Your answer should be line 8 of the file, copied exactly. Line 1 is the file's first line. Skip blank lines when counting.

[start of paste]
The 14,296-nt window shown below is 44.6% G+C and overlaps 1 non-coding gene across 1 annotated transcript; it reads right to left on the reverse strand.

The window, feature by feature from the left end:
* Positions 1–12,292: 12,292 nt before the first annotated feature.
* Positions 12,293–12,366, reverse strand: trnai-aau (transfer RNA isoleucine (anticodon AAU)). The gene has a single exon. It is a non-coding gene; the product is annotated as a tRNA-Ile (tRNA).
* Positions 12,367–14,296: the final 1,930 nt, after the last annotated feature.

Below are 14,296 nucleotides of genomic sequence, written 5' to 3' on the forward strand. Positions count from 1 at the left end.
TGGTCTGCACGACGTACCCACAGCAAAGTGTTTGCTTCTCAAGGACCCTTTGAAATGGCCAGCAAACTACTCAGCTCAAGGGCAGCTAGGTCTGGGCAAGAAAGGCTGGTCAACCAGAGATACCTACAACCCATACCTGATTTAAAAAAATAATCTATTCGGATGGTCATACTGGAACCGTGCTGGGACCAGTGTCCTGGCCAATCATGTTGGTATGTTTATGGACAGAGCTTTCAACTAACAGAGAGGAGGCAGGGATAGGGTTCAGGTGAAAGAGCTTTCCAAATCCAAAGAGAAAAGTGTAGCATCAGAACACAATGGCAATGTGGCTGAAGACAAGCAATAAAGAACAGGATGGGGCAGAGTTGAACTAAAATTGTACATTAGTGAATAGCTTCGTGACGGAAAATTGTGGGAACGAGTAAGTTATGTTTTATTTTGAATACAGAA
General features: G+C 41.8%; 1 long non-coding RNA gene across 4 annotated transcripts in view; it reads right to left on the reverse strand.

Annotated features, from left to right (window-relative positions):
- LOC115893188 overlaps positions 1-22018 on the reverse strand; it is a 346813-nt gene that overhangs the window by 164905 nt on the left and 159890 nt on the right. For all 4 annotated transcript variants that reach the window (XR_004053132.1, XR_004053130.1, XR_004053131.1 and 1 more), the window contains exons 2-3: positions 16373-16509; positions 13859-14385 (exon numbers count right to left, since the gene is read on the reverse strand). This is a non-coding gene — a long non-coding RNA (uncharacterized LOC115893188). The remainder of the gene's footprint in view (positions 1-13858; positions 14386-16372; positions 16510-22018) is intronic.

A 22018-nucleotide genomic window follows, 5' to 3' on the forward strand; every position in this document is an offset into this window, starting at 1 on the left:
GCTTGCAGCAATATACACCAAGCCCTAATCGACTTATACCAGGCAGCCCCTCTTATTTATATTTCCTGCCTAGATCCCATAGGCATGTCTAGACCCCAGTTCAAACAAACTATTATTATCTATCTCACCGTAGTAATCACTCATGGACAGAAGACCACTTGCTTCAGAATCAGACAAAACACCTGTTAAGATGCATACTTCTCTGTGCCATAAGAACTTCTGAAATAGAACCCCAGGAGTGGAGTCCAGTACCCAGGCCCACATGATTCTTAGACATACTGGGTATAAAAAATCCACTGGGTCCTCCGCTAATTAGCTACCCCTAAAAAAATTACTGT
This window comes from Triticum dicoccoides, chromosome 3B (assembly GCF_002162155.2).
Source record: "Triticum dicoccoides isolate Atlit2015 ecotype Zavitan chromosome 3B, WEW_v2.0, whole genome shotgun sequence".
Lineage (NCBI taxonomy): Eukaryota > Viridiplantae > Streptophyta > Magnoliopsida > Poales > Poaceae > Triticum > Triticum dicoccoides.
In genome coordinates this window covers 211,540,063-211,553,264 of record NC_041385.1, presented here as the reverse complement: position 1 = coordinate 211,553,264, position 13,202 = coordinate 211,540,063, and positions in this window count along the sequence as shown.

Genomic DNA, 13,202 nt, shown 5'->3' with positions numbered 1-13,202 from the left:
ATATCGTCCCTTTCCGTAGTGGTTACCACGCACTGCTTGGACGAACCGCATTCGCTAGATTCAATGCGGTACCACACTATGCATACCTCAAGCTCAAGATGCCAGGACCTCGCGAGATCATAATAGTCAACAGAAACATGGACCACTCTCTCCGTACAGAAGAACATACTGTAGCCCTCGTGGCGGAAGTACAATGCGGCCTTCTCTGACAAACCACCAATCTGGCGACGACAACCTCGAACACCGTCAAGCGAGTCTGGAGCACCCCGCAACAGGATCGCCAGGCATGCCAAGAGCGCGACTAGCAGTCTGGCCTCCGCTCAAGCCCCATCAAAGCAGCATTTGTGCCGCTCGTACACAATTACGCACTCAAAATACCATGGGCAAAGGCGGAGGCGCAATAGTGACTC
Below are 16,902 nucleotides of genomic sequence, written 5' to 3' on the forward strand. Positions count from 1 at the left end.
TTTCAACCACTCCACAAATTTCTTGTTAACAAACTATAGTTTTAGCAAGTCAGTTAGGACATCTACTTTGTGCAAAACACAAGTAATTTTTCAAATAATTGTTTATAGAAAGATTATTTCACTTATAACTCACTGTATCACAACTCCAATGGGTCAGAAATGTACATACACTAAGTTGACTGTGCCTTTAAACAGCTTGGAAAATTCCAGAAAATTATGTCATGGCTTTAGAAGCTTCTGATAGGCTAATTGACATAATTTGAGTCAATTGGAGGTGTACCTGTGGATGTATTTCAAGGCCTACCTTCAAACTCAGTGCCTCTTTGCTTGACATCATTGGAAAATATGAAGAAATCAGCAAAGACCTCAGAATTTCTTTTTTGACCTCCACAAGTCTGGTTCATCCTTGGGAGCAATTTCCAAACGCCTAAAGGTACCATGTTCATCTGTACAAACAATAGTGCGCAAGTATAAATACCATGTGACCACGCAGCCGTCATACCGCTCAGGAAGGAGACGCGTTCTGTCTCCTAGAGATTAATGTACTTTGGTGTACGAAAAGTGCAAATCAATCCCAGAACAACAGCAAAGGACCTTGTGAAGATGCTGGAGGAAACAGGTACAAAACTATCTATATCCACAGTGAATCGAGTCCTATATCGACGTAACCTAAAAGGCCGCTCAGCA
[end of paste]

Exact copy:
General features: G+C 41.8%; 1 long non-coding RNA gene across 4 annotated transcripts in view; it reads right to left on the reverse strand.